MORE ABOUT THIS BOOK
Introduction: Why I Wrote This Book
To a three-year-old child, a crayon in the hand is pure power and enjoyment. Eagerly and effortlessly that youngster scribbles an imprint for the world to see. Yet by the time that child is an adult, and the crayon is replaced by pen, pencil, or computer, the sight of a blank page or blank screen is likely to provoke terror and helplessness.
When and where did so many of us learn to dislike, and even fear, an activity that was once natural and fun? Chances are, it was the moment writing became associated with being graded and judged. Most likely, this happened in school—where, unwittingly, early instruction stressed perfection rather than growth; where misguided teaching sought to correct and eliminate every error at once instead of encouraging experimentation and learning through mistake-making; where to collaborate with another was not only discouraged but often viewed as cheating; where the goal was to impress the teacher by the paper’s length—not its message.
No wonder so many of us began to hate writing. Dutifully corrected by well-intentioned teachers, each paper punctured our self-esteem. But, like it or not, we learned to write—for the world of school, that is: Use big words, fill lots of pages, impress the teacher.
But writing in the business world demands different skills—skills not necessarily learned in school. In school we wrote for the teacher only. In the workplace we write for broader audiences with varying needs and expectations. And our business audience is far less patient about wading through our inch-thick reports or reading between the lines for our point. All too often the business writer confuses the goal of business writing with the goal of school writing. In business we write to get a job done, a problem resolved, an action recommended or approved. In school we write to impress the teacher with our display of knowledge and vocabulary.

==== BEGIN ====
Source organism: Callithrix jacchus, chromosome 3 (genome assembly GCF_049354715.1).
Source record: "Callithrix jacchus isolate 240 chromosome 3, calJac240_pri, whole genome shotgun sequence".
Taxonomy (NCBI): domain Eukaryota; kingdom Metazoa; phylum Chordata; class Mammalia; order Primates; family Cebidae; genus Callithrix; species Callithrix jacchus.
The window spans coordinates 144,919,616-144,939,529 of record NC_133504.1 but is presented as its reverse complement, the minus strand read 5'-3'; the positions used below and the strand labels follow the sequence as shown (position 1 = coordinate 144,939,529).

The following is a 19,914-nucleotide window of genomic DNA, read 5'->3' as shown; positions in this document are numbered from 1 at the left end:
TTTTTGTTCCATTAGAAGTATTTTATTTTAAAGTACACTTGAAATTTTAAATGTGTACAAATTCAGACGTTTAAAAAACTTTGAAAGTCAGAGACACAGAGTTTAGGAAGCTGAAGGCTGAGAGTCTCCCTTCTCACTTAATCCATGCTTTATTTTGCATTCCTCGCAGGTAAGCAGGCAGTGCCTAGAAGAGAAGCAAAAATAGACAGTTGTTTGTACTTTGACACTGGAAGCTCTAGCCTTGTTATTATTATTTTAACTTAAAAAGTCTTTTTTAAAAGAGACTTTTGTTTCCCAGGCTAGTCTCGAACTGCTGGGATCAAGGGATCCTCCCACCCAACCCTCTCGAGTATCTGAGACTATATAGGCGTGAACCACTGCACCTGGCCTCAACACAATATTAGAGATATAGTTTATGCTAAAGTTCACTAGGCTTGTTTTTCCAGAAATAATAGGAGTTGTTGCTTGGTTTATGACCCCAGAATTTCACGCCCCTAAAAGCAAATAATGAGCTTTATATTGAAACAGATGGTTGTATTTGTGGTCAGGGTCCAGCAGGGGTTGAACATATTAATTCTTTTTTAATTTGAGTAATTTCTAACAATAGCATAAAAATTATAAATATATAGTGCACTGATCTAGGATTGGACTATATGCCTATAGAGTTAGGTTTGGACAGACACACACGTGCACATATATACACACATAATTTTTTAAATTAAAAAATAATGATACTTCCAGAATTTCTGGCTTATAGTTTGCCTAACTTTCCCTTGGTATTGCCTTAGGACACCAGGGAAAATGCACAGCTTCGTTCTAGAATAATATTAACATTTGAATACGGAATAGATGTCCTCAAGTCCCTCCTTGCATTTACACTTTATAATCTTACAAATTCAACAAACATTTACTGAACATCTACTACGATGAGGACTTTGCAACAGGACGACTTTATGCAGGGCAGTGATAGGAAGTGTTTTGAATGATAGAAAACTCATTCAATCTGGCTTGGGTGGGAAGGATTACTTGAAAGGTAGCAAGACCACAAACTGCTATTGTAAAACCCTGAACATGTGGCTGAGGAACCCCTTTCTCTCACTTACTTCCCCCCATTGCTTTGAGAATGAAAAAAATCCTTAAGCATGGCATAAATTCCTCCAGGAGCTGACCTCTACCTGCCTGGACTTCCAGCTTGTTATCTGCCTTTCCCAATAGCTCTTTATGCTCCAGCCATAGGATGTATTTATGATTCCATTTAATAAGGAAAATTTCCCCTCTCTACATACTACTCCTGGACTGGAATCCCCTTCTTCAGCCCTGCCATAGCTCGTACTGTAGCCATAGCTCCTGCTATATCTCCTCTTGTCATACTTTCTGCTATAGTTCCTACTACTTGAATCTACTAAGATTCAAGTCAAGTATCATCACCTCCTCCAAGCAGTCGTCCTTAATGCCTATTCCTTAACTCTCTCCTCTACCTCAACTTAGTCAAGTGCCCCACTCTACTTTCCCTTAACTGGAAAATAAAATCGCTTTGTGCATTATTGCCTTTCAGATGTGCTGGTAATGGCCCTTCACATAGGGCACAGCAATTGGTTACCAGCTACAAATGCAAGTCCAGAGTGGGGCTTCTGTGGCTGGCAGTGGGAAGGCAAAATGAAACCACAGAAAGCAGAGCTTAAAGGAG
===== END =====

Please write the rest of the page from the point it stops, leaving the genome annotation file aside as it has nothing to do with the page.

While this book does not concern itself with school writing, it is adamant about overcoming its legacy. One goal here, then, as in my seminars and private consulting, is to help business writers discard an impoverished view of writing that originated in school and to enlighten them about what works—and won’t—in the workplace. The book focuses on the attributes found in the best business writing and on the principles we can follow to make these qualities our own.
A second goal is to remind business writers that although writing well is often challenging, it can just as often be comfortable. Rediscovering that fact will help us once again write effortlessly and emphatically.
Three premises energize this book and my workshops. And these premises are strongly supported by considerable and reputable research into how writing is best learned:
1. We learn to write by writing, often by playful practice, texting and tweets included. That’s why the book is filled with exercises for you to try.
2. We learn to write by discussing our writing with others, by trying it out and getting feedback. That’s why sample memos have been included for you to compare with the versions you draft. It’s my way of providing feedback, even if only indirectly.
3. We learn to write by groping uncomfortably, even chaotically, for a time without fear of reprisal. That’s another benefit of the book: You can read and experiment and mess up and try again—in privacy and at leisure.
Enjoy this edition. It’s different from other books that claim you’ll learn to write better by just reading about how to do so. Reading alone doesn’t make you a better writer. Writing makes you a better writer. So I invite you to interact with the book. Practice and experiment. Try new ways of approaching your business writing. You’ll find what works best for you, and, I hope, you’ll regain that childhood sense of power and ease whenever you find yourself in front of your computer or iPad screen or with pen and paper in hand.
Copyright © 2015, 2001, 1994 by Wilma Davidson, Ed.D